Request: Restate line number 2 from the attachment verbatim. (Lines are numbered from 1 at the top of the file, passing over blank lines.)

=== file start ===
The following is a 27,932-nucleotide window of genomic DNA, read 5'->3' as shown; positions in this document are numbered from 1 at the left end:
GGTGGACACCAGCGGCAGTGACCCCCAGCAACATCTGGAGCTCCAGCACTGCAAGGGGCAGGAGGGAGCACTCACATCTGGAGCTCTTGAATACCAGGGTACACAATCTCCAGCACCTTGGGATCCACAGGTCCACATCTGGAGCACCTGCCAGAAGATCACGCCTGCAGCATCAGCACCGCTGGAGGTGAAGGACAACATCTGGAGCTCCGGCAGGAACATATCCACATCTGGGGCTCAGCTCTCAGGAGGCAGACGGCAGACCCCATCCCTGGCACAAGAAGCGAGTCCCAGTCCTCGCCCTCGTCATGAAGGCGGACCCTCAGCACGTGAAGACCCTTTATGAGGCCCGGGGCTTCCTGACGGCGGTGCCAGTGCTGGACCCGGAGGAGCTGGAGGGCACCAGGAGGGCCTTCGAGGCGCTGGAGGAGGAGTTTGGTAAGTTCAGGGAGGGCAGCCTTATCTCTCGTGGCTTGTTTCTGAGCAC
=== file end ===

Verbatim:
GGTGGACACCAGCGGCAGTGACCCCCAGCAACATCTGGAGCTCCAGCACTGCAAGGGGCAGGAGGGAGCACTCACATCTGGAGCTCTTGAATACCAGGGTACACAATCTCCAGCACCTTGGGATCCACAGGTCCACATCTGGAGCACCTGCCAGAAGATCACGCCTGCAGCATCAGCACCGCTGGAGGTGAAGGACAACATCTGGAGCTCCGGCAGGAACATATCCACATCTGGGGCTCAGCTCTCAGGAGGCAGACGGCAGACCCCATCCCTGGCACAAGAAGCGAGTCCCAGTCCTCGCCCTCGTCATGAAGGCGGACCCTCAGCACGTGAAGACCCTTTATGAGGCCCGGGGCTTCCTGACGGCGGTGCCAGTGCTGGACCCGGAGGAGCTGGAGGGCACCAGGAGGGCCTTCGAGGCGCTGGAGGAGGAGTTTGGTAAGTTCAGGGAGGGCAGCCTTATCTCTCGTGGCTTGTTTCTGAGCAC